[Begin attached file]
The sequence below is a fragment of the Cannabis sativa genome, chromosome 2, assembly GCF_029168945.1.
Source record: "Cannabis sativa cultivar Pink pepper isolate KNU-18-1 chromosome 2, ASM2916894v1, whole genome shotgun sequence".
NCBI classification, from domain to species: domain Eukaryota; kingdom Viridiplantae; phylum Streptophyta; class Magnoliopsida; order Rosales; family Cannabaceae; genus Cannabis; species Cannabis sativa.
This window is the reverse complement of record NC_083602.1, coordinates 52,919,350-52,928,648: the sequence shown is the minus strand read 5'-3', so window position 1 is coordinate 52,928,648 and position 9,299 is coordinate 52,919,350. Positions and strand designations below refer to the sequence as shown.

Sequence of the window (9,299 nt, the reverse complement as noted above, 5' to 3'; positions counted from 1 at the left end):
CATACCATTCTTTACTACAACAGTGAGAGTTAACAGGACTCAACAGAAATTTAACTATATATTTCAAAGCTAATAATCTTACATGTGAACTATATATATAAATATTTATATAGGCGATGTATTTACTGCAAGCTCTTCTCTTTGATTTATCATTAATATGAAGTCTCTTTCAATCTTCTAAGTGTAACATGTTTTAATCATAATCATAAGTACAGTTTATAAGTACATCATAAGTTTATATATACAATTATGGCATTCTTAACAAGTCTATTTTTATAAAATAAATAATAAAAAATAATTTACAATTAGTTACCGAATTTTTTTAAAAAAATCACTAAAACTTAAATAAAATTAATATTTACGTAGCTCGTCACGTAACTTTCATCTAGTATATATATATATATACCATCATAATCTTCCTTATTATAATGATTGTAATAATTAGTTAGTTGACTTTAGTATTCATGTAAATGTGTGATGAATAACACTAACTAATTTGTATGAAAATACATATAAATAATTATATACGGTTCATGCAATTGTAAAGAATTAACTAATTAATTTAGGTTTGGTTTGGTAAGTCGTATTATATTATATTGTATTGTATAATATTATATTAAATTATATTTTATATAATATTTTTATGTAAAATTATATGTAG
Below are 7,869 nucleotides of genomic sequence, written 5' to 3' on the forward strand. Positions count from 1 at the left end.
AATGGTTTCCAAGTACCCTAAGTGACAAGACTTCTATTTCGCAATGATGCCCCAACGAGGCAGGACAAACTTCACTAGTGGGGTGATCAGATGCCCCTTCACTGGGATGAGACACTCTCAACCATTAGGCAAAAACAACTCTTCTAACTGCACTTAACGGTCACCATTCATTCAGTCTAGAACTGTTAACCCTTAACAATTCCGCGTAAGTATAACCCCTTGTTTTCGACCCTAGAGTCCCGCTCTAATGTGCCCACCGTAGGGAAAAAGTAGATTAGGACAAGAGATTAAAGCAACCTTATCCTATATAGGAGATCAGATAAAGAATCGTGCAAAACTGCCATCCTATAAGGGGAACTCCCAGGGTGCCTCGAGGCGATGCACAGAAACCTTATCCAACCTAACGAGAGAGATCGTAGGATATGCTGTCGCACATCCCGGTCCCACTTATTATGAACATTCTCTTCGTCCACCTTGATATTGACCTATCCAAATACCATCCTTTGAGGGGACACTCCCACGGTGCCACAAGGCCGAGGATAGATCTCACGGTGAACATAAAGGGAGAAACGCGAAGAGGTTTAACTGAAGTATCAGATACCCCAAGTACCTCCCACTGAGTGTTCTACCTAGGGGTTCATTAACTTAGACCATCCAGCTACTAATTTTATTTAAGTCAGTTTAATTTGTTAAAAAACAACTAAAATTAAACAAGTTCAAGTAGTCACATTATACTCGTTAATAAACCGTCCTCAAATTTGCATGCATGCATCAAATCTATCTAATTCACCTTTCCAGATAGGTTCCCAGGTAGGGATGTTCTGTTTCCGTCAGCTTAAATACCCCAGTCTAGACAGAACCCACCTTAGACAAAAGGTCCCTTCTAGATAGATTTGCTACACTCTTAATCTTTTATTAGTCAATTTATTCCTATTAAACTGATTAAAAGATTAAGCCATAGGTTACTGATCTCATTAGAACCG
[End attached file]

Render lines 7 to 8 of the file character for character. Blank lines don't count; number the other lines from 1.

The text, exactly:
Below are 7,869 nucleotides of genomic sequence, written 5' to 3' on the forward strand. Positions count from 1 at the left end.
AATGGTTTCCAAGTACCCTAAGTGACAAGACTTCTATTTCGCAATGATGCCCCAACGAGGCAGGACAAACTTCACTAGTGGGGTGATCAGATGCCCCTTCACTGGGATGAGACACTCTCAACCATTAGGCAAAAACAACTCTTCTAACTGCACTTAACGGTCACCATTCATTCAGTCTAGAACTGTTAACCCTTAACAATTCCGCGTAAGTATAACCCCTTGTTTTCGACCCTAGAGTCCCGCTCTAATGTGCCCACCGTAGGGAAAAAGTAGATTAGGACAAGAGATTAAAGCAACCTTATCCTATATAGGAGATCAGATAAAGAATCGTGCAAAACTGCCATCCTATAAGGGGAACTCCCAGGGTGCCTCGAGGCGATGCACAGAAACCTTATCCAACCTAACGAGAGAGATCGTAGGATATGCTGTCGCACATCCCGGTCCCACTTATTATGAACATTCTCTTCGTCCACCTTGATATTGACCTATCCAAATACCATCCTTTGAGGGGACACTCCCACGGTGCCACAAGGCCGAGGATAGATCTCACGGTGAACATAAAGGGAGAAACGCGAAGAGGTTTAACTGAAGTATCAGATACCCCAAGTACCTCCCACTGAGTGTTCTACCTAGGGGTTCATTAACTTAGACCATCCAGCTACTAATTTTATTTAAGTCAGTTTAATTTGTTAAAAAACAACTAAAATTAAACAAGTTCAAGTAGTCACATTATACTCGTTAATAAACCGTCCTCAAATTTGCATGCATGCATCAAATCTATCTAATTCACCTTTCCAGATAGGTTCCCAGGTAGGGATGTTCTGTTTCCGTCAGCTTAAATACCCCAGTCTAGACAGAACCCACCTTAGACAAAAGGTCCCTTCTAGATAGATTTGCTACACTCTTAATCTTTTATTAGTCAATTTATTCCTATTAAACTGATTAAAAGATTAAGCCATAGGTTACTGATCTCATTAGAACCG